Economic returns from fungicide application to control husk spot of macadamia in Australia is influenced by spray efficiency, rates and costs of application

Akinsanmi, Olufemi A. and Drenth, Andre (2012) Economic returns from fungicide application to control husk spot of macadamia in Australia is influenced by spray efficiency, rates and costs of application. Crop Protection, 41 35-41. doi:10.1016/j.cropro.2012.04.021


Author Akinsanmi, Olufemi A.
Drenth, Andre
Title Economic returns from fungicide application to control husk spot of macadamia in Australia is influenced by spray efficiency, rates and costs of application
Journal name Crop Protection   Check publisher's open access policy
ISSN 0261-2194
1873-6904
Publication date 2012-11
Sub-type Article (original research)
DOI 10.1016/j.cropro.2012.04.021
Volume 41
Start page 35
End page 41
Total pages 7
Place of publication Amsterdam, Netherlands
Publisher Elsevier
Collection year 2013
Language eng
Formatted abstract
Fungicides are commonly applied as prophylactic sprays, with the expectation of increased yield and kernel quality, to control husk spot of macadamia in Australia. However, economic benefits from fungicide applications to control husk spot have rarely been quantified. We investigated the effectiveness, efficiency and economic returns of fungicide spray applications for husk spot control using three different spray application volumes and two dose rates of tank mixtures of carbendazim and cupric hydroxide under commercial macadamia orchard conditions. Husk spot incidence and severity were significantly (P < 0.001) different among the treatments and between the two years. In both years, the rate of fruit abscission was highest in the untreated control followed by low spray application volumes, but reduced with increasing spray volume. The quality and value of nut-in-shell increased when nut abscission was delayed. Poor quality and low nut-in-shell value of $2.85 kg−1 in 2010 and $2.12 kg−1 in 2011 were obtained in the untreated control trees that abscised early in the harvest period compared with the average nut-in-shell value of $2.95 kg−1 in 2010 and $2.46 kg−1 in 2011 in the fungicide treated trees. Gross margins for each fungicide treatment schedule compared to the untreated control averaged over both years showed positive contributions of 20%, 10% and 6% for the high, moderate and low dilute rate volume applications, respectively. Our data further indicates that dilute rate applications at higher volume may be more beneficial and cost-effective than concentrate rate applications in husk spot control programs. Overall, harvest yield increased by 11%–33% when husk spot was controlled using fungicide sprays compared to no fungicide spray applications. The benefit-cost ratios revealed highly significant benefits for the implementation of husk spot management programs.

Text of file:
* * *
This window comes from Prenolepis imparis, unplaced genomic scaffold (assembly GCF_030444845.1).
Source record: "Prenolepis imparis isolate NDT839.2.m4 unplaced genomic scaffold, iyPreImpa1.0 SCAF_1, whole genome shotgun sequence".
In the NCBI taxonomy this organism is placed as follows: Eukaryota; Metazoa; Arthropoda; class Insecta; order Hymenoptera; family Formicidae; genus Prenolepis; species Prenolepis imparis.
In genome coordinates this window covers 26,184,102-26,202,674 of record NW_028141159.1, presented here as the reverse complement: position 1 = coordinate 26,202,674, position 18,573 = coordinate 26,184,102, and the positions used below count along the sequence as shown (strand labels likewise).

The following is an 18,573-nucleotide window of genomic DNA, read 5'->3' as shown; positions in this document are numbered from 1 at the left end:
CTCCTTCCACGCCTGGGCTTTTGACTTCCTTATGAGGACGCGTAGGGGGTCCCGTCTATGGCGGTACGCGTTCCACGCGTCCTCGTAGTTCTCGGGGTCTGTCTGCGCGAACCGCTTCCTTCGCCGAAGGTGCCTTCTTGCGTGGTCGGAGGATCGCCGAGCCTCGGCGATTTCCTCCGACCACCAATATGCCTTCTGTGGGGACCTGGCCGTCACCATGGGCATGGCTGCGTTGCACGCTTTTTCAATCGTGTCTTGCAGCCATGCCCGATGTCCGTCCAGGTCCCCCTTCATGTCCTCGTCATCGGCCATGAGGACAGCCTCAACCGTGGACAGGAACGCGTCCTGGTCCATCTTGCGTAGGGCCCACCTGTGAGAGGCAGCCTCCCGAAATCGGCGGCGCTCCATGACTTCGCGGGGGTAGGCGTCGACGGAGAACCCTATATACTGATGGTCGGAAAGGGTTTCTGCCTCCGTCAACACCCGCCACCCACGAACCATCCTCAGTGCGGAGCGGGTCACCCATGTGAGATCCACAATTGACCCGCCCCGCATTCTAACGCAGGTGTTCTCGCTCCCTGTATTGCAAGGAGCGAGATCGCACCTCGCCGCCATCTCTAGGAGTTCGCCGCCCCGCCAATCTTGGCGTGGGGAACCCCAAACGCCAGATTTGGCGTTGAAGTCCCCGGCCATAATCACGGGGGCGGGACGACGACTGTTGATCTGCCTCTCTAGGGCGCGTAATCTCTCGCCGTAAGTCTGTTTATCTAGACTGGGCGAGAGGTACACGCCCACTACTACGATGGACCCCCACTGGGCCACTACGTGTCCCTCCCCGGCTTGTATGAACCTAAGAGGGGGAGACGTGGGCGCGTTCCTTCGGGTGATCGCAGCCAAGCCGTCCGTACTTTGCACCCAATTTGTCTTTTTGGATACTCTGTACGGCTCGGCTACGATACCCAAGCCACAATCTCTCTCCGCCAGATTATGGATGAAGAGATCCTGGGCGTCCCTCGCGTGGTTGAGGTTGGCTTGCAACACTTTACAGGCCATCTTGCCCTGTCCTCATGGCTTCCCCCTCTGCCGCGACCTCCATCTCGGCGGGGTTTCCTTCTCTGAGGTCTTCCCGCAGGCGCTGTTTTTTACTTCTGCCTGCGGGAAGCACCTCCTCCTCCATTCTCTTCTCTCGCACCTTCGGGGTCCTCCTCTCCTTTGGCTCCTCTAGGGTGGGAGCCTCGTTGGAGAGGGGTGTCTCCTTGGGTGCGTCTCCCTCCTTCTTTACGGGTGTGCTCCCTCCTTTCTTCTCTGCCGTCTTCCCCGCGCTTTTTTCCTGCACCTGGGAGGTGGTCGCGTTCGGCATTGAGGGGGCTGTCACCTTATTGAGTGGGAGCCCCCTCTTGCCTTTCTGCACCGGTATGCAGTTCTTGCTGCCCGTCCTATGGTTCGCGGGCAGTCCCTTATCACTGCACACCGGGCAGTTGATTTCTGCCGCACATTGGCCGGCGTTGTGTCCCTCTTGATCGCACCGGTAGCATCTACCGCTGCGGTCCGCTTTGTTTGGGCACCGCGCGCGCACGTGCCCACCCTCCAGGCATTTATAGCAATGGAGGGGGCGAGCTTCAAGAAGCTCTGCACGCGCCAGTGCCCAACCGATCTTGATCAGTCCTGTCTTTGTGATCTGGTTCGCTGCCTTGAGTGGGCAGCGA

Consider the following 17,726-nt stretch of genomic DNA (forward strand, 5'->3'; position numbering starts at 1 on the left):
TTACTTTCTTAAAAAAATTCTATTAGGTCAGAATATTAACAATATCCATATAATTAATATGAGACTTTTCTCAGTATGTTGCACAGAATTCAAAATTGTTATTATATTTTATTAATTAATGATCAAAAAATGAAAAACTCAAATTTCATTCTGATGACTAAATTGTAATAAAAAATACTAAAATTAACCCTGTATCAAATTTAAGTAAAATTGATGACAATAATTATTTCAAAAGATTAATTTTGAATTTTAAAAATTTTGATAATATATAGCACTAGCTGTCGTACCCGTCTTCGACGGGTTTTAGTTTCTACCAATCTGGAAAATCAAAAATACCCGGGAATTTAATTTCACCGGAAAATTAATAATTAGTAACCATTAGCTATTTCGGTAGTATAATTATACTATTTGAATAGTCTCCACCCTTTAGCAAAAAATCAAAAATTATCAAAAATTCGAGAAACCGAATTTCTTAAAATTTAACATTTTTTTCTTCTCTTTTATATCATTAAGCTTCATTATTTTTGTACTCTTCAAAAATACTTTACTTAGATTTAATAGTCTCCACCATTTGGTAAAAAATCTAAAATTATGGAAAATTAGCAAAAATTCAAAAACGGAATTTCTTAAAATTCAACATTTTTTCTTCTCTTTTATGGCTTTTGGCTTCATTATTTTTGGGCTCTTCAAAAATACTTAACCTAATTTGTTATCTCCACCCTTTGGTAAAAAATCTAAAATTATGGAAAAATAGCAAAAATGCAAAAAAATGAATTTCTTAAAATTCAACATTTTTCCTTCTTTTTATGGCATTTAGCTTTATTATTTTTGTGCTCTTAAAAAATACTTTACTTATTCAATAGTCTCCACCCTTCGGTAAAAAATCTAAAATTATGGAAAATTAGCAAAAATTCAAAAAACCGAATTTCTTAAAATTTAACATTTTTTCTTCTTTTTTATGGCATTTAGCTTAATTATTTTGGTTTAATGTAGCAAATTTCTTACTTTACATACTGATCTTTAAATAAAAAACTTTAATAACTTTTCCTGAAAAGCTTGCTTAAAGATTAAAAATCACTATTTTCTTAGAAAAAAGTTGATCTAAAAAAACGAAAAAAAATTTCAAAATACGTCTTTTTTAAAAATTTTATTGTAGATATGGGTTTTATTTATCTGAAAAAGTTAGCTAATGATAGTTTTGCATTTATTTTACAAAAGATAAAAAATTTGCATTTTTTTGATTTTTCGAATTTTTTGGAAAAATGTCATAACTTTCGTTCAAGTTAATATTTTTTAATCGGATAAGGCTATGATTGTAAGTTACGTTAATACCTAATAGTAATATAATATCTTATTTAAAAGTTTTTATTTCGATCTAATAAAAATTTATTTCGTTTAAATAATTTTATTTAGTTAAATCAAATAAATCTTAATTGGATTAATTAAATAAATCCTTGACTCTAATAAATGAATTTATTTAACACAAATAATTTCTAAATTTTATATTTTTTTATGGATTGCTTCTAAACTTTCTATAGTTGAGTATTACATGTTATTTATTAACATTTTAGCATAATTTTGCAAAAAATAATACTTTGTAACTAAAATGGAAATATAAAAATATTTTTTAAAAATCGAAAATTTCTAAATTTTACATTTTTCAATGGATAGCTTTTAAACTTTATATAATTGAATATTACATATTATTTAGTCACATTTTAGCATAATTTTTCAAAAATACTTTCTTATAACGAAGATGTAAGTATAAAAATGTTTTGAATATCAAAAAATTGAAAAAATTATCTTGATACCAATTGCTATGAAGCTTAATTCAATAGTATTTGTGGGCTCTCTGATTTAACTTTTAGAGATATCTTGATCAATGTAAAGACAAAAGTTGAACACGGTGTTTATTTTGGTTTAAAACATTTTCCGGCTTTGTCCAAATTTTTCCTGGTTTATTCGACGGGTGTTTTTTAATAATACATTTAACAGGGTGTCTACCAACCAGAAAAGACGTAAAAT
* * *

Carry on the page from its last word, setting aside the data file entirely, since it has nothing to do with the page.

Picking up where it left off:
Keyword Benefit-cost ratio
Economic returns of pesticides
Disease management
Tree nut
Q-Index Code C1
Q-Index Status Confirmed Code
Institutional Status UQ

Document type: Journal Article
Sub-type: Article (original research)
Collections: School of Agriculture and Food Sciences
Queensland Alliance for Agriculture and Food Innovation
Official 2013 Collection
 
Versions
Version Filter Type
Citation counts: TR Web of Science Citation Count  Cited 0 times in Thomson Reuters Web of Science Article
Scopus Citation Count Cited 1 times in Scopus Article | Citations
Google Scholar Search Google Scholar
Created: Sun, 23 Dec 2012, 00:17:29 EST by System User on behalf of Scholarly Communication and Digitisation Service